Seriously: CSU presidential debates prove a productive enterprise

Paul Brull

Editor’s Note: This is a satire piece from The Collegian’s opinion section. Real names and the events surrounding them may be used in fictitious/semi-fictitious ways. Those who do not read the editor’s notes are subject to being offended.

FORT COLLINS, Colo. — The resignation of Colorado State University President Joyce McConnell shocked the entire campus community this past weekend. Reportedly, McConnell submitted the resignation forms the day after a confirmed Alpha Delta Alpha Zed Alpha Phi Alpha event spread COVID-19 to over 200 members of the CSU community.


“I’m done with this,” McConnell said. “If some idiot wants to go down with this plague-ridden ship, they can be my guest.”

Administration is currently working to find her replacement; however, a few members of the CSU community are pushing for an elected president, citing an archaic rule within the CSU constitution.

“The constitution clearly states the CSU student body and staff get to elect a new president, provided the current campus president resigns at noon exactly 20 days before a switch to daylights savings time,” said engineering senior Nick “Tech” Callity. “President McConnell resigned at noon on Oct. 12, so the good people of CSU happening to sign into RAMweb on Election Day and care enough to click two buttons deserve a voice!”

When asked about the motivation of the archaic daylight savings rule, Callity stated, “I dunno, agriculture? Does that even make any sense?”

To help motivated two-button clickers decide on their next leader, The Collegian decided to hold a presidential debate.

20 total candidates qualified. Realizing a stage with even 10 candidates to be absurd and unnecessarily chaotic, moderators randomly selected candidates from a hat in a method Bernie Sanders supporters are calling “unfair and illegitimate.”

Among the names drawn were the “Volume-is-a-Rhetorical-Strategy” party’s Val Yume and the “Buttonclickerist” party’s Captain “Aye Aye” Clipper.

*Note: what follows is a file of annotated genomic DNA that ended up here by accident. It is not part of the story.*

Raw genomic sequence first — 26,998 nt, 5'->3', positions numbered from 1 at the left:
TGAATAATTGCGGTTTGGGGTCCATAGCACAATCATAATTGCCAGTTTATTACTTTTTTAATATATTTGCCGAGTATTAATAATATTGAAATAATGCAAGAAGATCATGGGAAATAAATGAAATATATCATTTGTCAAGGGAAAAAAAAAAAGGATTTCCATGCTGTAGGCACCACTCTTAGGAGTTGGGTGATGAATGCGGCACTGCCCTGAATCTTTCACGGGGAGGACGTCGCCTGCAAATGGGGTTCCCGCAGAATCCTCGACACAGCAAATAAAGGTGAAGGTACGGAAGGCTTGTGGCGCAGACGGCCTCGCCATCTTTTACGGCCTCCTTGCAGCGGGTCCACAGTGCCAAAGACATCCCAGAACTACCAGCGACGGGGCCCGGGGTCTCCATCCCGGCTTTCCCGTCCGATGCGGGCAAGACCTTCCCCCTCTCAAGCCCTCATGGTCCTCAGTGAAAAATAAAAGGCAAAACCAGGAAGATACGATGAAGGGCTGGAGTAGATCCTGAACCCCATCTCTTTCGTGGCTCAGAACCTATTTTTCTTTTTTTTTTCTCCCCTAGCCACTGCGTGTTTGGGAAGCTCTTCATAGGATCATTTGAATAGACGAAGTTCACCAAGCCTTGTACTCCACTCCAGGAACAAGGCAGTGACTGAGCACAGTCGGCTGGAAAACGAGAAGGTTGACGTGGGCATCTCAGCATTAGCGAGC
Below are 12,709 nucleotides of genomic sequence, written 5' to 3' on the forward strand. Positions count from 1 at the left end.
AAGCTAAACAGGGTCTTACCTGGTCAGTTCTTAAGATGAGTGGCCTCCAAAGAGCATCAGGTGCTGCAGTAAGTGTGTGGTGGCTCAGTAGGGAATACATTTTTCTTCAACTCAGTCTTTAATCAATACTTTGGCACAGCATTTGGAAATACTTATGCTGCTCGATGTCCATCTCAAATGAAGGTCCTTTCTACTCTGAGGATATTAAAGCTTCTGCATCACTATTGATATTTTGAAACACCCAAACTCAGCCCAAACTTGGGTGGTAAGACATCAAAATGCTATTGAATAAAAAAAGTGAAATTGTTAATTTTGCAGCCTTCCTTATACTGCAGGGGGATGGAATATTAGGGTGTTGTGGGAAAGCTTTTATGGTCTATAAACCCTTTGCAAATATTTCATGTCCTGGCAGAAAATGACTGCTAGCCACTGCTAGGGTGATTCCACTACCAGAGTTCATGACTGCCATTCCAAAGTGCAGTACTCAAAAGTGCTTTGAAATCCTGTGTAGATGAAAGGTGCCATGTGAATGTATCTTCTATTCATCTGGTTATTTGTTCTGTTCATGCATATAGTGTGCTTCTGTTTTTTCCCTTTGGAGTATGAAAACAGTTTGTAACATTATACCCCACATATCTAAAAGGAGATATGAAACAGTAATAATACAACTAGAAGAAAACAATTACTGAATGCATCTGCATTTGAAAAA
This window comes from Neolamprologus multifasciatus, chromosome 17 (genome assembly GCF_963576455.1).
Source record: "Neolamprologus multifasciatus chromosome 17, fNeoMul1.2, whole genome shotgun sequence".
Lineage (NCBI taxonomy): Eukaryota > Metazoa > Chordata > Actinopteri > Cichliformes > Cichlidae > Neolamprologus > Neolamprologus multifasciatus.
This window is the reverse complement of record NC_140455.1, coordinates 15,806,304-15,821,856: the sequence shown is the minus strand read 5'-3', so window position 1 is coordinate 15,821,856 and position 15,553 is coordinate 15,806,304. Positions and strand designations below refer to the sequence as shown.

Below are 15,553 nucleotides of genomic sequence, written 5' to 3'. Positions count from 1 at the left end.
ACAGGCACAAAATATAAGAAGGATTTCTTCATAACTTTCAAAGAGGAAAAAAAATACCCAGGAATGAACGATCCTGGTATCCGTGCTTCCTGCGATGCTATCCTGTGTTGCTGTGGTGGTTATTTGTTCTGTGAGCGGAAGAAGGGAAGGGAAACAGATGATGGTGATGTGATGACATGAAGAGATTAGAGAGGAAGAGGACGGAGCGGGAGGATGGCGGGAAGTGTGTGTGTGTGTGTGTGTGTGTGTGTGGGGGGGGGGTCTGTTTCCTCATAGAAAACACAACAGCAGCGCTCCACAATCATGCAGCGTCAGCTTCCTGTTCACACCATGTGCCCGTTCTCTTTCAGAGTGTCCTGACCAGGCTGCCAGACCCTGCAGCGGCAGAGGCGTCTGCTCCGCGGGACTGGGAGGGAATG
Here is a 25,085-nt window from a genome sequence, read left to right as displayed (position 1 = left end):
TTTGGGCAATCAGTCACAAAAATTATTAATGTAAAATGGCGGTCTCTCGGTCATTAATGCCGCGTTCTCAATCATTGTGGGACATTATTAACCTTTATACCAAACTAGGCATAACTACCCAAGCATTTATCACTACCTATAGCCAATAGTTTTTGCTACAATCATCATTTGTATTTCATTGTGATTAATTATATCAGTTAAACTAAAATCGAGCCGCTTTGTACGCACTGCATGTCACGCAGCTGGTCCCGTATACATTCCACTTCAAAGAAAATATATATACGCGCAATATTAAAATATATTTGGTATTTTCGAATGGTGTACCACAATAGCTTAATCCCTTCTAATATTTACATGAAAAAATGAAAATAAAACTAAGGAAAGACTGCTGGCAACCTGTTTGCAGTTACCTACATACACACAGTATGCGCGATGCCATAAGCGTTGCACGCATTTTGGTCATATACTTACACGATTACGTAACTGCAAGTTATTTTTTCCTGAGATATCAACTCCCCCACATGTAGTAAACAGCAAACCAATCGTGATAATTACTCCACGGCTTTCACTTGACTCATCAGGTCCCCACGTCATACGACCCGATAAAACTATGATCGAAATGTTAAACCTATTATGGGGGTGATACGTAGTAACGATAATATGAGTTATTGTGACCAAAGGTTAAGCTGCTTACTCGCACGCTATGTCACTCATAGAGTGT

Surprisingly, the “Seriously, This is a Party” party made it onstage, just barely scraping a 5% approval rating on the single-issue platform: Chick-fil-A in the Lory Student Center.

Moderator Carl Fox said before the debate, “I think this is going to be productive. This will really help voters make up their minds.”

After looking around, he found no wood to knock on and commented, “Oh, well.”


The debate started on the topic of health care before quickly derailing.

“I think RamCare needs to be free for students to opt-in,” Clipper said before being interrupted by Yume.

“False, no, incorrect, only a forestry major or a forestry party buying forestry media propaganda would say something like that,” Yume said. “Your party would push a forestry agenda that would undermine our campus.”

In response, Clipper simply smiled and shook his head.

Later, Yume went on record saying, “Non sequiturs? No, I don’t think I’ve heard of that part of the country, but I bet it’s a lovely place!”

“It was crazy. After an hour, I turned off the livestream, shut off the lights and left the venue, but they were still there the next morning when I came in to pick up the free pizza I left. … Now that I think about it, I don’t think they left then either.”-Carl Fox, moderator

ASCSU judges were also a hot topic for debate. The resignation of the honorable Chadwick “Δ Δ Δ” C. Chaddington of House Chadsworth, king of campus and former third in line to house Chad of duchy Chadsworthington, rocked the status quo.

Commenting on his resignation, Chaddington stated, “I thought taking a gap year instead of letting a university shill me for money might be a good idea. See y’all when there isn’t a life-threatening pandemic and Zoom class. Peace!”

ASCSU judiciary colleagues say he will be dearly missed, citing his rulings as “bodacious.”

Despite the recent loss, Clipper wants to replace the judge as quickly as possible.

“It’s important we have a full panel of conflicted judges,” Clipper said. “Without them, only the ASCSU senate’s general inability to agree on anything will hinder outflow of yearly budgeted funds.”

Yume replied that she is going to win the election, so she doesn’t have to do anything.

Both candidates ignored that the ASCSU judiciary is a hired position.

After several more derailed bouts, Fox gave up trying to control the candidates, allowing both to incoherently babble over one another.

“It was crazy,” said Fox. “After an hour, I turned off the livestream, shut off the lights and left the venue, but they were still there the next morning when I came in to pick up the free pizza I left. … Now that I think about it, I don’t think they left then either.”

Despite all candidates’ rhetorical genius, only one can come out on top. Polls now suggest a recent voter surge placed the “Seriously, This is a Party” party in the lead.

“When it comes to a morally flexible college audience, you can’t beat those sweet, sweet nuggets,” Party Chairperson Ben Amundson said.

When asked for comment on the upcoming election and polls, CSU Chancellor Tony Frank said, “Oh, we hired someone yesterday. You guys seriously thought we’d let you hire one of these loons?”

CSU constitutional challenges are expected to be filed.

Paul Brull can be reached at or on Twitter @CSUCollegian.